Boxwood moth: signs of appearance and how to deal, prevention

Boxwood moth: signs of appearance and how to deal, prevention

Boxwood, or buxus, is an ornamental evergreen shrub or low tree, used since antiquity to decorate gardens and produce extremely strong and durable wood. He lives for a long time, but can be attacked by a dangerous pest - the boxwood moth (moth). This voracious insect is capable of destroying perennial, and even centuries-old, plantings and natural thickets of buxus.

What kind of pest is the boxwood moth

This is an invasive species that has appeared in Europe relatively recently, since 2006, when butterflies were noticed in Germany.Since then, it has spread to many countries and caused a lot of damage to boxwood plantings. The homeland of the insect is Southeast Asia (Japan, China, Taiwan, India, the Korean Peninsula) and the Far East.

Adult butterfly has triangular light wings with a dark brownish border. After the female lays eggs on the boxwood, caterpillars up to 40 millimeters long, yellowish-green in color, with two rows of convex black dots along the body and with wide gray, narrow white stripes along the back and sides, hatch. Also, white hairs are rarely scattered over the body of the caterpillar. She has a large black head. The pupa hibernates on boxwood. It is also colored yellowish green. For a season, a moth can produce, on average, three offspring.

The pest eats a dense leathery leaf of boxwood in just 4 hours, and does not disdain the bark of the plant. As a result of the spread of moth, all buxus plantations and relict forests can be completely destroyed.

Signs of appearance

One of the first signs of the presence of boxwood moth is the formation of a dense layer of whitish cobwebs. Her caterpillars envelop the damaged areas of the bush. Also noteworthy is the unpleasant odor emitted by processed leaves and branches, waste products of insects.

Until the foliage is eaten, pests hide behind it. A severely affected plant turns brown, becomes bare and dies in a short period of time. When a caterpillar destroys all available buksus, it can "spread" to a nearby maple, larch or ash tree.

How to get rid of a pest?

It is necessary to destroy the moth as soon as the first pests are discovered. Eggs and caterpillars are harvested by hand or cut off the damaged ends of the shoots. Collected branches, cocoons and pests are burned. When insects spread, chemical or biological treatments will have to be used.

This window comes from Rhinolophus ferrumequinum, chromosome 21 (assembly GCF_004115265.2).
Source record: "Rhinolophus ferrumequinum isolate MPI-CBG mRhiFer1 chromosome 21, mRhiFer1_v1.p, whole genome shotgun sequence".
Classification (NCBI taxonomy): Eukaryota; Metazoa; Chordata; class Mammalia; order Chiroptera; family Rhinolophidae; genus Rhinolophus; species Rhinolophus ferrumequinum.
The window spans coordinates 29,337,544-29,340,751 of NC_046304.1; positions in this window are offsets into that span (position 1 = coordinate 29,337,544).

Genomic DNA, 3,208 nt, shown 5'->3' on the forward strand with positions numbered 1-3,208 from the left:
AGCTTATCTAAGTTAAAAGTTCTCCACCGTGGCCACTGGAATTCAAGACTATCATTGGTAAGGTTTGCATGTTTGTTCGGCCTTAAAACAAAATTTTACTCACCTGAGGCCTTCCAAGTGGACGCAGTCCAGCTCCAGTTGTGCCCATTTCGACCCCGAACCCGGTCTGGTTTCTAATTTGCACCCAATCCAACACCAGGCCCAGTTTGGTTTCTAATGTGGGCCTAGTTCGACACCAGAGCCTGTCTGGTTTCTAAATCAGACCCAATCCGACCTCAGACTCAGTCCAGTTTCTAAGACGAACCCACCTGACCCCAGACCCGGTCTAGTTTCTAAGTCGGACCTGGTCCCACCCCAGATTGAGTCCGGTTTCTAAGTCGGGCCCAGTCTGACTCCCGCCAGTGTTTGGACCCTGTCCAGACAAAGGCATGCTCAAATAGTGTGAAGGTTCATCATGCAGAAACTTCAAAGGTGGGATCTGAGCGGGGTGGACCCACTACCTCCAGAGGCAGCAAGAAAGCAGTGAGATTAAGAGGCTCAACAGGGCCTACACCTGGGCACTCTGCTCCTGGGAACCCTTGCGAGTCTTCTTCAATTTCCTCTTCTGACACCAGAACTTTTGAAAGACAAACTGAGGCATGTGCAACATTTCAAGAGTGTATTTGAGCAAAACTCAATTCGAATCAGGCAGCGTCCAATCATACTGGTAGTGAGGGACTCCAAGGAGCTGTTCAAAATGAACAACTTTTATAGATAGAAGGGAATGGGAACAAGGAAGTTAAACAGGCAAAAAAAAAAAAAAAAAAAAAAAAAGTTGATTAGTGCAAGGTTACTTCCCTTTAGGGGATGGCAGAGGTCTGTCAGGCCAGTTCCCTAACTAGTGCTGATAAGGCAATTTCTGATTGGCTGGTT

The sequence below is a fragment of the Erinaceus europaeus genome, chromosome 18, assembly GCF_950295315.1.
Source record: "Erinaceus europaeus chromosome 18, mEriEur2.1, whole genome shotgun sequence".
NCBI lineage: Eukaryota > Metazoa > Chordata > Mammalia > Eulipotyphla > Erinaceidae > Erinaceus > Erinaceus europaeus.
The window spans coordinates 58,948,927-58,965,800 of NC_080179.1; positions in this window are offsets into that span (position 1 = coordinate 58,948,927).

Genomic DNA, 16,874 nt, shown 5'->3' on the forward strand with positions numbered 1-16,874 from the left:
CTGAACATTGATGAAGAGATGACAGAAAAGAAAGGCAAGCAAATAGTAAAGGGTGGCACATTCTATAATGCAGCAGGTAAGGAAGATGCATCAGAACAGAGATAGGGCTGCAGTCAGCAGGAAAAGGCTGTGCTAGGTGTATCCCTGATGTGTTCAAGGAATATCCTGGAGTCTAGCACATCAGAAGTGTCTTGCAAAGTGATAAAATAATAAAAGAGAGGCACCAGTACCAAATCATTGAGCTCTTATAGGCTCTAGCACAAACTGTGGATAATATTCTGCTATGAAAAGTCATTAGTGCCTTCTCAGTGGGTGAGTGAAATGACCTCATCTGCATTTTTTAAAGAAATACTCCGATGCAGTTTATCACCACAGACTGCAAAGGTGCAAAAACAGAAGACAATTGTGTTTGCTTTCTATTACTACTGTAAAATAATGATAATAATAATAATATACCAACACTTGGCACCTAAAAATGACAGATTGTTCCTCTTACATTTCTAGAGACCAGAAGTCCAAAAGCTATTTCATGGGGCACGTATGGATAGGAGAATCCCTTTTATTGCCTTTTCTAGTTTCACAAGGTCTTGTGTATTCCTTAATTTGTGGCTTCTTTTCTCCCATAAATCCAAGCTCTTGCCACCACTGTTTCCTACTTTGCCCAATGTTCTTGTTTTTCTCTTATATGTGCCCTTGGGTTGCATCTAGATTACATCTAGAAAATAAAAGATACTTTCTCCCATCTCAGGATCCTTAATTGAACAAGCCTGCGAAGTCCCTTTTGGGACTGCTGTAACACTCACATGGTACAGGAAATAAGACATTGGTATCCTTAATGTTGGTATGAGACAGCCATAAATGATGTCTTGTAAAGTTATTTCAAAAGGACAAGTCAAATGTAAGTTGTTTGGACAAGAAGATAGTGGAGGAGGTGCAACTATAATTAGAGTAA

You can also reduce the number of pests by regular pruning.

Chemical methods

You need to start fighting insects when even single individuals are found, because the butterfly lays hundreds of eggs.

You can protect boxwood from a pest with the help of preparations based on pyrethroids - Actellik, Bi-58, Fufanon, based on lambda-cyhalothrin and deltamethrin - Decis, Operkot, Enzhio , systemic action - "Aktara" or "Confidor Maxi".

When using chemicals to kill the boxwood moth, you need to take into account that the duration of the drugs reaches two weeks, and the breeding cycle of the butterfly is 40 days.Therefore, it is necessary to repeat the treatments several times with an interval of 10-14 days, while alternating various means - systemic and contact action.

Biological methods

The following biological agents act on the boxwood moth:

  • "Aktofit".
  • "Guapsin" helps against younger caterpillars.
  • "Lepidocide".
  • Bitoxibacillin.

When using various methods of killing moths, it is necessary to use adhesives to ensure that the active drugs get on as many leaves and shoots as possible.

Prevention measures

In order to avoid mass infection with boxwood moth, the following preventive measures should be taken:

  • Regular inspection of plantings with the rapid destruction of pests, while the butterflies have not had time to start active reproduction.
  • Attracting birds to the garden, willingly eating caterpillars and butterflies.
  • High agricultural technology. Constant care prevents the reproduction of insect pests. Adequate soil and frequent biological spraying help to reduce the number of pests that affect boxwood and other plants.
  • Regular pruning of buxus bushes.
  • Collecting caterpillars and butterflies by hand. This is effective with a slight spread of the pest, helps to prevent an increase in the number of boxwood moths.
  • Breeding ichneumons that can parasitize caterpillars of the boxwood moth.

Careful attention to boxwood plantings will help preserve both relic buxus forests and modern decorative plantings in gardens and parks.

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